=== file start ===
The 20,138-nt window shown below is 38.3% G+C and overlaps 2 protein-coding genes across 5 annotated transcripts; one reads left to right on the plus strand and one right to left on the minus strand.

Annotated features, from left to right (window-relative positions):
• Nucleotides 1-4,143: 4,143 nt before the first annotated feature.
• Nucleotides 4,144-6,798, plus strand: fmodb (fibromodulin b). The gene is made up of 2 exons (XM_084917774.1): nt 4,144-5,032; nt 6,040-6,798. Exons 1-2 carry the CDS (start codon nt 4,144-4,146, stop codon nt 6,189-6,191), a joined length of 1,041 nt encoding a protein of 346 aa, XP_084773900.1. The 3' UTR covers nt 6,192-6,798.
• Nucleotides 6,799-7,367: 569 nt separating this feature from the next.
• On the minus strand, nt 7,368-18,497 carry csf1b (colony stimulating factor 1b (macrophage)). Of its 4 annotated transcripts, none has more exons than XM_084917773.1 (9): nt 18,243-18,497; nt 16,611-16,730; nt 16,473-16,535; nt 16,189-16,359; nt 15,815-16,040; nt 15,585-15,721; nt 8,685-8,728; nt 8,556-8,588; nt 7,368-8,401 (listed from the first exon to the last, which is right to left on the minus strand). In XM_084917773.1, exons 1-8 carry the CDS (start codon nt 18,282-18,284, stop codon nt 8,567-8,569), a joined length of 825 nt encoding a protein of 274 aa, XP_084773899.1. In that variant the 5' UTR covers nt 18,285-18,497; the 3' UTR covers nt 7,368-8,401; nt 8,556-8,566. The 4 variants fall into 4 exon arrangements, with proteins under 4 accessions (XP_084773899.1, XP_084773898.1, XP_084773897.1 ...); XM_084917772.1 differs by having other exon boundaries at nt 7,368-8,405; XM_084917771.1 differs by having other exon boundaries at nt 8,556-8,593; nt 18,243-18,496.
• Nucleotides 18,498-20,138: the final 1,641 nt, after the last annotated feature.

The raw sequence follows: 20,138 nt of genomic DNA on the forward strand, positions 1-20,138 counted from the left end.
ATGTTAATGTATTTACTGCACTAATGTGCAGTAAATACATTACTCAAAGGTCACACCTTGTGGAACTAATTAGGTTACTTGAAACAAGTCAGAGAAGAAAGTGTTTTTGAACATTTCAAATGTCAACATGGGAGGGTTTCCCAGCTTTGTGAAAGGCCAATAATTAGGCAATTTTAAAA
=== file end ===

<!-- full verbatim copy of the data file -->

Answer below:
The 20,138-nt window shown below is 38.3% G+C and overlaps 2 protein-coding genes across 5 annotated transcripts; one reads left to right on the plus strand and one right to left on the minus strand.

Annotated features, from left to right (window-relative positions):
• Nucleotides 1-4,143: 4,143 nt before the first annotated feature.
• Nucleotides 4,144-6,798, plus strand: fmodb (fibromodulin b). The gene is made up of 2 exons (XM_084917774.1): nt 4,144-5,032; nt 6,040-6,798. Exons 1-2 carry the CDS (start codon nt 4,144-4,146, stop codon nt 6,189-6,191), a joined length of 1,041 nt encoding a protein of 346 aa, XP_084773900.1. The 3' UTR covers nt 6,192-6,798.
• Nucleotides 6,799-7,367: 569 nt separating this feature from the next.
• On the minus strand, nt 7,368-18,497 carry csf1b (colony stimulating factor 1b (macrophage)). Of its 4 annotated transcripts, none has more exons than XM_084917773.1 (9): nt 18,243-18,497; nt 16,611-16,730; nt 16,473-16,535; nt 16,189-16,359; nt 15,815-16,040; nt 15,585-15,721; nt 8,685-8,728; nt 8,556-8,588; nt 7,368-8,401 (listed from the first exon to the last, which is right to left on the minus strand). In XM_084917773.1, exons 1-8 carry the CDS (start codon nt 18,282-18,284, stop codon nt 8,567-8,569), a joined length of 825 nt encoding a protein of 274 aa, XP_084773899.1. In that variant the 5' UTR covers nt 18,285-18,497; the 3' UTR covers nt 7,368-8,401; nt 8,556-8,566. The 4 variants fall into 4 exon arrangements, with proteins under 4 accessions (XP_084773899.1, XP_084773898.1, XP_084773897.1 ...); XM_084917772.1 differs by having other exon boundaries at nt 7,368-8,405; XM_084917771.1 differs by having other exon boundaries at nt 8,556-8,593; nt 18,243-18,496.
• Nucleotides 18,498-20,138: the final 1,641 nt, after the last annotated feature.

The raw sequence follows: 20,138 nt of genomic DNA on the forward strand, positions 1-20,138 counted from the left end.
ATGTTAATGTATTTACTGCACTAATGTGCAGTAAATACATTACTCAAAGGTCACACCTTGTGGAACTAATTAGGTTACTTGAAACAAGTCAGAGAAGAAAGTGTTTTTGAACATTTCAAATGTCAACATGGGAGGGTTTCCCAGCTTTGTGAAAGGCCAATAATTAGGCAATTTTAAAA